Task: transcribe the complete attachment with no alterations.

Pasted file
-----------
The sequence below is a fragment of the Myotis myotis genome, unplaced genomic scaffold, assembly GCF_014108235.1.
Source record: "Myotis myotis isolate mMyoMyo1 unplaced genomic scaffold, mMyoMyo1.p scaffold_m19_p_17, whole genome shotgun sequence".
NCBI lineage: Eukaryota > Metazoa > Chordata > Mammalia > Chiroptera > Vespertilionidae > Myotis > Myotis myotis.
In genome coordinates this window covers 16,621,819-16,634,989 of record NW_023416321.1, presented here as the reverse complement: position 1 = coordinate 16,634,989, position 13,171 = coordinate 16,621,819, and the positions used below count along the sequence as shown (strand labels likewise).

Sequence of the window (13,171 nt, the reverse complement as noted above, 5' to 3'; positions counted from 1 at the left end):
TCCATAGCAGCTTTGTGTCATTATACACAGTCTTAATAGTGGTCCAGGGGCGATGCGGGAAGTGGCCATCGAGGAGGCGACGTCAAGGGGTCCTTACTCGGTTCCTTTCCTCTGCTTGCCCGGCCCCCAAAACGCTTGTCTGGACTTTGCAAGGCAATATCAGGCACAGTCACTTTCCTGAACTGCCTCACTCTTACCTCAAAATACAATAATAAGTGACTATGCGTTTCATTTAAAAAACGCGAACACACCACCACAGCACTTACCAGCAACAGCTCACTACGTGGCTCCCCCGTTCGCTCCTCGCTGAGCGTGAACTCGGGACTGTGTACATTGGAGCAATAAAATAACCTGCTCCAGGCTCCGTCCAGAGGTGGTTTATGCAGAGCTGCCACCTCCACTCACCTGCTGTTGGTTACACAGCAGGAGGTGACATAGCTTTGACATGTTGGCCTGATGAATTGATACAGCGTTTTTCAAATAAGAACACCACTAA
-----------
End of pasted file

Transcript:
The sequence below is a fragment of the Myotis myotis genome, unplaced genomic scaffold, assembly GCF_014108235.1.
Source record: "Myotis myotis isolate mMyoMyo1 unplaced genomic scaffold, mMyoMyo1.p scaffold_m19_p_17, whole genome shotgun sequence".
NCBI lineage: Eukaryota > Metazoa > Chordata > Mammalia > Chiroptera > Vespertilionidae > Myotis > Myotis myotis.
In genome coordinates this window covers 16,621,819-16,634,989 of record NW_023416321.1, presented here as the reverse complement: position 1 = coordinate 16,634,989, position 13,171 = coordinate 16,621,819, and the positions used below count along the sequence as shown (strand labels likewise).

Sequence of the window (13,171 nt, the reverse complement as noted above, 5' to 3'; positions counted from 1 at the left end):
TCCATAGCAGCTTTGTGTCATTATACACAGTCTTAATAGTGGTCCAGGGGCGATGCGGGAAGTGGCCATCGAGGAGGCGACGTCAAGGGGTCCTTACTCGGTTCCTTTCCTCTGCTTGCCCGGCCCCCAAAACGCTTGTCTGGACTTTGCAAGGCAATATCAGGCACAGTCACTTTCCTGAACTGCCTCACTCTTACCTCAAAATACAATAATAAGTGACTATGCGTTTCATTTAAAAAACGCGAACACACCACCACAGCACTTACCAGCAACAGCTCACTACGTGGCTCCCCCGTTCGCTCCTCGCTGAGCGTGAACTCGGGACTGTGTACATTGGAGCAATAAAATAACCTGCTCCAGGCTCCGTCCAGAGGTGGTTTATGCAGAGCTGCCACCTCCACTCACCTGCTGTTGGTTACACAGCAGGAGGTGACATAGCTTTGACATGTTGGCCTGATGAATTGATACAGCGTTTTTCAAATAAGAACACCACTAA